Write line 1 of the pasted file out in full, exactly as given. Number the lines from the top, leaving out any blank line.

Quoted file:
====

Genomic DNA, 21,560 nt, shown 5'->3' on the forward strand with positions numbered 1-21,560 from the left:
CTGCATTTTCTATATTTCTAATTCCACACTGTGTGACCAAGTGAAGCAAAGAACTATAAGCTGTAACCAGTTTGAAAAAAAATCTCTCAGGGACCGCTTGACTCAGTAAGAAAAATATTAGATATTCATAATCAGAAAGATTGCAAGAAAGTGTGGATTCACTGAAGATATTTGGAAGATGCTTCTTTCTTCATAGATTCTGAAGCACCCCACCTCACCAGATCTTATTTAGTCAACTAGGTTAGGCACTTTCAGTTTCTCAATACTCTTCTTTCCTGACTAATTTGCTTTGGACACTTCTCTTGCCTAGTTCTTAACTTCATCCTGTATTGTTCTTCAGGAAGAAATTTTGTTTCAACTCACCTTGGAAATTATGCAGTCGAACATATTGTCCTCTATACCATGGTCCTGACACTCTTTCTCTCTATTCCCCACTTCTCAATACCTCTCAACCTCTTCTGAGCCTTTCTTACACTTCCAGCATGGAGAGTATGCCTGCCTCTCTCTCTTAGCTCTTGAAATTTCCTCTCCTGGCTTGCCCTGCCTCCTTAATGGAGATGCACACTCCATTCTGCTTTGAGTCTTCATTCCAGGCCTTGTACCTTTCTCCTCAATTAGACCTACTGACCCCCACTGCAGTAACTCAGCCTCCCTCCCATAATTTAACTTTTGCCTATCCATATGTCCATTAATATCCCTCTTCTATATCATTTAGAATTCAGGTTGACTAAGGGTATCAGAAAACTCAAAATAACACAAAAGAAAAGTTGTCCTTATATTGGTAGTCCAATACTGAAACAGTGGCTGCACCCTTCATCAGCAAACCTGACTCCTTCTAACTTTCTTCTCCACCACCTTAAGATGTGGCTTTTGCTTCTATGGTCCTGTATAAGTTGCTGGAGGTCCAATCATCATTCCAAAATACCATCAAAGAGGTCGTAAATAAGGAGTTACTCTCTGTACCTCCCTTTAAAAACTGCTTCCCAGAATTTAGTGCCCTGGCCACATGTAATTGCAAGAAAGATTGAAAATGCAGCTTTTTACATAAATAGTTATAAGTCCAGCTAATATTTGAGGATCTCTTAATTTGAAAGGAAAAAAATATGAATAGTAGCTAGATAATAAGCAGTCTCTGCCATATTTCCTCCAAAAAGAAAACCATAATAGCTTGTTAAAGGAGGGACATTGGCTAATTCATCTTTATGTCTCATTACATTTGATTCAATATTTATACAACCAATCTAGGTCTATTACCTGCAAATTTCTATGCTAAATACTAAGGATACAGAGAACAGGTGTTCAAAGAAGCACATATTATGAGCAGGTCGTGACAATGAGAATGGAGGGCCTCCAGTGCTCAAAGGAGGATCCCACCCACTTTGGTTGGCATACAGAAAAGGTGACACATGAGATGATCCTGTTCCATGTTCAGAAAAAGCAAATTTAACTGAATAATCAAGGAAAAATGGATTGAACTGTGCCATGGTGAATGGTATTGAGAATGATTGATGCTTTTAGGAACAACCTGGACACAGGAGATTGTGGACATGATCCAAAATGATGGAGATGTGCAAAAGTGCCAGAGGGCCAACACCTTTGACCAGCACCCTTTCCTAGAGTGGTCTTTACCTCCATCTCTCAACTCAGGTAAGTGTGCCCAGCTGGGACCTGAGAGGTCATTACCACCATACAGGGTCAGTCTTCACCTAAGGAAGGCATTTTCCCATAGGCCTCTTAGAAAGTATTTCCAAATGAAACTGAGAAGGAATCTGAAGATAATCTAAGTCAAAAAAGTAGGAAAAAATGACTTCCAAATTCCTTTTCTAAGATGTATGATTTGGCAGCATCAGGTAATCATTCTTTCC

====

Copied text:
Genomic DNA, 21,560 nt, shown 5'->3' on the forward strand with positions numbered 1-21,560 from the left: